Strumming the Strings of Success: Unearthing the Melodic Mind of Harry Kappen

Can you tell us about your background in music and how you got started as a singer-songwriter?

I’ve been playing guitar since I was 10, but I started playing seriously in many bands from the age of 15. Lots of rock music, sometimes a bit more funky, at school parties, small gigs, sometimes as a support act for well-known bands. I lived in Groningen in the north of the Netherlands, that city was known for its rock bands, generally bands with heavy guitar music.

From an early age I composed my own music. I wrote hundreds of songs and I never really stopped since. Writing songs is in my blood and I couldn’t do without it.

How do you approach songwriting and what inspires your lyrics and music?

I am usually inspired by everything that happens around me; in my environment, in my relationships, through the news, through the media. I like to comment on current topics, with or without an opinion. For example, I made ‘Wargames’ in response to the Russian invasion of Ukraine, I made ‘The Freedom Inside’ in response to a lot of negative news in social media (change the world, start with yourself). And my latest single ‘Not all of us agreed’ is a response to the development of, for example, A.I. and the lack of influence that normal people have on this processes. The new technology continues to develop and people have to try to keep up with everything as best as possible, while it is becoming increasingly unclear what is real and what is fake.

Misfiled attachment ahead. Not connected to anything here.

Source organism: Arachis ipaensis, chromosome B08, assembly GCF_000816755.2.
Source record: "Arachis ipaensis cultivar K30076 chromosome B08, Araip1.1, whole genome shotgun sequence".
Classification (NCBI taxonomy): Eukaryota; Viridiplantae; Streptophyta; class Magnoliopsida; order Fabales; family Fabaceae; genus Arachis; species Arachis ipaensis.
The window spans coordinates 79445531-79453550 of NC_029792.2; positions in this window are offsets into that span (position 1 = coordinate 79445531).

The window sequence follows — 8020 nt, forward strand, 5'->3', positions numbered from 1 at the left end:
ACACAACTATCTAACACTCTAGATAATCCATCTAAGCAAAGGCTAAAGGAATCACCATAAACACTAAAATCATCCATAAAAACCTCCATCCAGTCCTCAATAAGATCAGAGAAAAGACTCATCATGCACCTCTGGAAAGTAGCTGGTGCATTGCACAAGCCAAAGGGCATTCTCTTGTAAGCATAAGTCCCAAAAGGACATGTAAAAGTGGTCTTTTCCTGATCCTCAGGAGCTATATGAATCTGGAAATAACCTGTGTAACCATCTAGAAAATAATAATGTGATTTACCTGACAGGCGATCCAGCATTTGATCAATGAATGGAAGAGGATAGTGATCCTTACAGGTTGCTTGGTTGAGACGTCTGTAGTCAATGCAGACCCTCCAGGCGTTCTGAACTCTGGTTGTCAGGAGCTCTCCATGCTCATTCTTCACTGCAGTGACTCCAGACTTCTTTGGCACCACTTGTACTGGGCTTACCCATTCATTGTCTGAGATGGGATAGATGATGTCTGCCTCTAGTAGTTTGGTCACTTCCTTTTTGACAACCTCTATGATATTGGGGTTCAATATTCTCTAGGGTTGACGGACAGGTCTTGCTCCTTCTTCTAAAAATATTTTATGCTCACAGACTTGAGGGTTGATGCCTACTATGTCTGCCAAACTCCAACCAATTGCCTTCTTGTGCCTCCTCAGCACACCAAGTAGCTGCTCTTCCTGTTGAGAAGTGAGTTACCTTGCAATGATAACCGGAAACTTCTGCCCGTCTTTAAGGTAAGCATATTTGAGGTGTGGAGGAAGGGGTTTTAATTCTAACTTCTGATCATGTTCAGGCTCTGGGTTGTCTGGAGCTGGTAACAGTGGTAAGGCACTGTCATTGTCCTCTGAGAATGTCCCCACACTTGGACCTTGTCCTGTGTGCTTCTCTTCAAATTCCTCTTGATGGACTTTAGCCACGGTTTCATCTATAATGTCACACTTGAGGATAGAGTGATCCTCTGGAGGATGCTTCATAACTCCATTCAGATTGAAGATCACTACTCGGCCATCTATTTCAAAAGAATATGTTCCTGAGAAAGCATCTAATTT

Can you walk us through your creative process, from writing to recording and performing your music?

I always make the music first, with a lot of attention to melodies and arranging. I like the puzzle process. When I’m satisfied I put it on mp3 (in early days on cassette :)) and play it a lot in my car for example. By singing along a lot (first phonetically), I ultimately determine how the vocal part and accompaniment complement each other best. Then comes the text. I used to be easily satisfied with what I made, nowadays I am much more critical and I especially love the process itself; thinking about how all the puzzle pieces fit together.

I hope to perform with this repertoire again, I think it is very suitable for live-performances. For the songs of my last albums a well-equipped rock band is needed. We’ll see how it goes, if the question arises, we’ll get to work on it.

How do you handle criticism or negative feedback about your music?

Music experience in general is very subjective per person. Everyone has their own taste. So criticism or negative feedback doesn’t bother me that much, because before I release something I’m always sure it’s right at the time. I am always open to constructive criticism, especially from people I appreciate as a musician, or from someone who I am sure listens objectively.

Can you share a particular challenge you faced in your career as a musician and how you overcame it?